Mechanical resonance

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  • #1
GT1
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Is there any typical frequencies range which mechanical systems resonant at ?
 

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  • #2
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Yea, its natural frequency.
 
  • #3
GT1
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Yea, its natural frequency.
So what is the frequencies range ?
 
  • #4
Hootenanny
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So what is the frequencies range ?
It is impossible to give a frequency range for a general mechanical system since the resonant frequency is specific to a particular mechanical system and is dependent on a large number of parameters.
 
  • #5
GT1
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It is impossible to give a frequency range for a general mechanical system since the resonant frequency is specific to a particular mechanical system and is dependent on a large number of parameters.
I can't imagine mechanical system resonant at frequencies of GHz, But i can imagine electrical systems resonant at frequencies of MHz for example.
So there is no order of magnitude for it?
 
  • #6
russ_watters
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Well, 1-100,000 is five orders of magnitude, but there is probably an upper limit based on materials properties. Amplitude has to go down as frequency goes up to avoid having the inertial forces tear apart the object or device.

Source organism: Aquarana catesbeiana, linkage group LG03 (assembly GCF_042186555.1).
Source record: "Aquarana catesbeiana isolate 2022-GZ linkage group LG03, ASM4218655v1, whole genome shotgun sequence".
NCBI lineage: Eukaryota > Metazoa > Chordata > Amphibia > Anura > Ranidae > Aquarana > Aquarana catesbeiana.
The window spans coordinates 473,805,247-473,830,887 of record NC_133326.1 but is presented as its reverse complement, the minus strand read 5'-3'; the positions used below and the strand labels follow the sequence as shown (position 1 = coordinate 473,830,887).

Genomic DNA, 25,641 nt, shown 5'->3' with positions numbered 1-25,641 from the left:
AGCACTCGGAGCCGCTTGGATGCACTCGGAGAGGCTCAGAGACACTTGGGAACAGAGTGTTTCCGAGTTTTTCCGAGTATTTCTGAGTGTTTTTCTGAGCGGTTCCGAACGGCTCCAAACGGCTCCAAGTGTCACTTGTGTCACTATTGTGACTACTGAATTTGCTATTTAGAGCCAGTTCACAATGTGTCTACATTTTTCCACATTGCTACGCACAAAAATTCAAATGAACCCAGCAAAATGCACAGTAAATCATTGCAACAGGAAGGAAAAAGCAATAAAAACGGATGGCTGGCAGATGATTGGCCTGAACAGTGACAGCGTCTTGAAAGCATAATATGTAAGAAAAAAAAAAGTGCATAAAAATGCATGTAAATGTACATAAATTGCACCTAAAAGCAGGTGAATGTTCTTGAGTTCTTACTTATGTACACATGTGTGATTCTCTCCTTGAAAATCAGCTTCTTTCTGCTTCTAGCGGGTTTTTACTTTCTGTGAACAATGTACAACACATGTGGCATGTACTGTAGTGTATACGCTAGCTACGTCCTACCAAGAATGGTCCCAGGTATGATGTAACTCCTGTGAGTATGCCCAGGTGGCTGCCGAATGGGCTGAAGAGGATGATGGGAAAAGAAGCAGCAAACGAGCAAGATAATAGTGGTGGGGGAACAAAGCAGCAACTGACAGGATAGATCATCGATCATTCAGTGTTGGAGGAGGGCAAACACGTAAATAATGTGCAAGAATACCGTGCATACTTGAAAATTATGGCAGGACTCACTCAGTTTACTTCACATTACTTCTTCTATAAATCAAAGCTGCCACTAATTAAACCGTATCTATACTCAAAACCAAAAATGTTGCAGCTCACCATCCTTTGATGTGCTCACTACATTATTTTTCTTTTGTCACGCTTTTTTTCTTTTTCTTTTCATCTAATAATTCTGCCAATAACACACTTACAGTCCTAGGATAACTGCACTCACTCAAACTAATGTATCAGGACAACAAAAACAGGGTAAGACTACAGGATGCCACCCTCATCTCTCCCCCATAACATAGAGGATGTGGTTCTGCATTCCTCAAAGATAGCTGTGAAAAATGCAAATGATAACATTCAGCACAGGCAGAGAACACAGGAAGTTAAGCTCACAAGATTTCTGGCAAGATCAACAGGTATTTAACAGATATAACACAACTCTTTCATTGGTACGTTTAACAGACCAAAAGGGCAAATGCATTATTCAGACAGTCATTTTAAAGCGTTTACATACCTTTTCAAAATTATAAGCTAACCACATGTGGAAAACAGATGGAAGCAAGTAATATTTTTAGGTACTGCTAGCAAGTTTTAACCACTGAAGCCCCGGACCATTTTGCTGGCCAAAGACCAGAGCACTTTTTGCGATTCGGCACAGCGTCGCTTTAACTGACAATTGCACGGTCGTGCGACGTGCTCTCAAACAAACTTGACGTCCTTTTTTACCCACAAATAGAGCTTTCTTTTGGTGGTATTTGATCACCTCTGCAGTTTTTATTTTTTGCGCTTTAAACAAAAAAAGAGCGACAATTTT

The equation for natural frequency is w^2=k/m
 
  • #7
f95toli
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Nanomechanical resonators can have a resonance frequency of tens of MHz, large structures (buildings etc) less than 0.1 Hz.

So the "typical " frequency range for mechanical resonance covers at least 8 orders of magnitude.
 
  • #8
Andy Resnick
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Nanomechanical resonators can have a resonance frequency of tens of MHz, large structures (buildings etc) less than 0.1 Hz.

So the "typical " frequency range for mechanical resonance covers at least 8 orders of magnitude.
Plus the (primary) resonance is usually quite broad due to dissipative processes. And there will be multiple resonances for different modes- compression, torsion, different axes, differences depending on where the exciter is and what direction it's operating.. on and on and on...
 

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